Monday, January 03, 2005

HERO: AM I PROPAGANDA OR NOT?: So I got Zhang Yimou's Hero for Christmas and I had this preconceived notion before watching it that it was, in fact, a propaganda film, given that the Chinese Communist Party was supposedly firmly behind it and--perhaps because of that--the fact that Jet Li's character, Nameless, willingly allowed himself to be executed to preserve national Chinese peace was interpreted as a Strongly Worded Suggestion to Taiwan, that they follow Nameless' example and put aside their silly independence notions in the name of unity. (I am too lazy to provide link-based evidence for the above assertions. I give you my word as a blogger that they are true.) There were additional interpretations that the Li, Tony Leung and Maggie Cheung threesome represented Tibet, Taiwan and Hong Kong in some combination--maybe in this reading Nameless is Hong Kong, willing laying himself down for overall Chinese prosperity, and the Ziyi Zhang character is poor forgotten little Macau, but that is probably a far too literal interpretation of the film.

I actually read a lot of reviews that argued not the above exactly, but that did argue that Hero was a big Riefenstahlian nationalistic story: gorgeously presented, unflaggingly in favor of Our Land, China. And thus simply part of the increasingly illegitimate Chinese Communist Party's attempt to hold onto power by shifting attention away from their own corruption, and towards a fascistic nationalism. I was starting to agree with them, until I read this review (watch out--it's a pdf):

However, such a view is unfortunate, because the film can easily be read the other way, even if it may stray from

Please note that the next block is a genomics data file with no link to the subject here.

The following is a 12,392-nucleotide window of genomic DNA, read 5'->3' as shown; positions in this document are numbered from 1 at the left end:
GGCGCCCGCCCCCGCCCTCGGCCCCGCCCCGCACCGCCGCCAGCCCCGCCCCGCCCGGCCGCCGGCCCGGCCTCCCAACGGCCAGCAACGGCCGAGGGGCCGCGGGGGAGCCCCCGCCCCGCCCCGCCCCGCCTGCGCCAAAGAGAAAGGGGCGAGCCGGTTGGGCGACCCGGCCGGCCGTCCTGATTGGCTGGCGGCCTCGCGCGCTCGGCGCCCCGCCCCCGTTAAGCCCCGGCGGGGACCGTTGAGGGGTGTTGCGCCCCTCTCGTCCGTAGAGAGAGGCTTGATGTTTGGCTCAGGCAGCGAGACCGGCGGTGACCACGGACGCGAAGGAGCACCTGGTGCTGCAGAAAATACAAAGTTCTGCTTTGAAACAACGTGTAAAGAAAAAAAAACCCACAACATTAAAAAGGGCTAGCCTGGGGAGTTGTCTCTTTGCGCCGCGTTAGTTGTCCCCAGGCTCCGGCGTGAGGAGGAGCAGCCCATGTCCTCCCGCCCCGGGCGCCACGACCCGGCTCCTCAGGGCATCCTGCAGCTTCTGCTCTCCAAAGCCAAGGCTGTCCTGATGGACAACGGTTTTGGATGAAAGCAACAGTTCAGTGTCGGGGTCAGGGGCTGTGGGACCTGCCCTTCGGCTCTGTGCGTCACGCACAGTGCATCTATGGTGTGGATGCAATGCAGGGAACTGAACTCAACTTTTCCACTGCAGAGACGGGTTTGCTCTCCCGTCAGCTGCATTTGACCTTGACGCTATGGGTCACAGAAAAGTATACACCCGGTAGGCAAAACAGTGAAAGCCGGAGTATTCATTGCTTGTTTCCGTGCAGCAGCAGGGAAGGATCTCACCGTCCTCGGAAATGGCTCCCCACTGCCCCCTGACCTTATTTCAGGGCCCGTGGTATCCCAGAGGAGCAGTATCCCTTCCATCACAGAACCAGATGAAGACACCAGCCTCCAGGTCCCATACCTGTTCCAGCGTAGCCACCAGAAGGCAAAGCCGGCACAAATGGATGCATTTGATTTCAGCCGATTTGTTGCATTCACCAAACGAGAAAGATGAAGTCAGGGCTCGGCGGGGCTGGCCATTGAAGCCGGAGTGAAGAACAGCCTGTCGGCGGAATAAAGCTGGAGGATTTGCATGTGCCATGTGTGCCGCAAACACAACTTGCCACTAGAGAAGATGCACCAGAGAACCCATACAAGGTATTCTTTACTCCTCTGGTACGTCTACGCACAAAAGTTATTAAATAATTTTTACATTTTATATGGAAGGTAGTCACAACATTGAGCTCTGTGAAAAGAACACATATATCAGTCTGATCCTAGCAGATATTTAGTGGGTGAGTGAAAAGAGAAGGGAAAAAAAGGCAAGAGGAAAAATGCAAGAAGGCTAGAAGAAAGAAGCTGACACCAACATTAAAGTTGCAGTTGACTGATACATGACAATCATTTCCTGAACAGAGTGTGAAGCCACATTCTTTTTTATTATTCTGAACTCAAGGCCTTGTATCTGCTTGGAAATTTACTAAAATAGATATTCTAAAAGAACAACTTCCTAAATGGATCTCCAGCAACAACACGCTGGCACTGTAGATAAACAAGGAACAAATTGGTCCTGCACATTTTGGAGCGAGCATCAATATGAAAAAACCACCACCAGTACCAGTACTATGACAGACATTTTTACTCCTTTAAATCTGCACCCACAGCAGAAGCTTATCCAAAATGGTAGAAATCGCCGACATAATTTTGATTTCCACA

conventional interpretation.

In case they [film critics] forgot, Zhang ’s earlier films – from Red Sorghum to Judou – have always been critiques of China ’s leadership.

At the core of the movie – and the controversy – lies the question: What defines a hero? In a typical Hollywood shoot-’em-up,it will be a protagonist who will not think twice about spraying bullets or slitting throats to save the world.

Zhang ’s model is one that is deliberately distanced from that.Hero purposefully highlights the "xia"(honour)instead of the "wu"(fighting)in the "wuxia"genre.It is the pacifist side of the pugilist,where,in the words of Jet Li (who plays the assassin Nameless), the whole ethos is that of "da, jiu shi bu da"(fighting, is in not fighting).It is perhaps this aspect of the movie that confounds the audience.I mean,what kind of a hero dies without a fight?

Yet, in puzzling the general audience and the Western media, Zhang may have hit the nail in addressing the opinion divide towards China's administration.

In being tasked with assassinating the Qin king, Jet Li ’s
character embodies the ideals of the anti-Chinese
government establishment. It is perhaps to address this
ambiguity, which can encompass anybody from the
young idealistic Chinese to the disdainful West, that
Zhang calls this character Nameless.

Colour is a key element in this movie. Zhang had
previously mentioned that the colours red,blue and
white stand for jealousy, love and truth respectively.
In telling his original story, Nameless paints a red
picture of jealousy, hatred and revenge among the
three assassins,suggesting the three states as an
entangled, unhappy mess.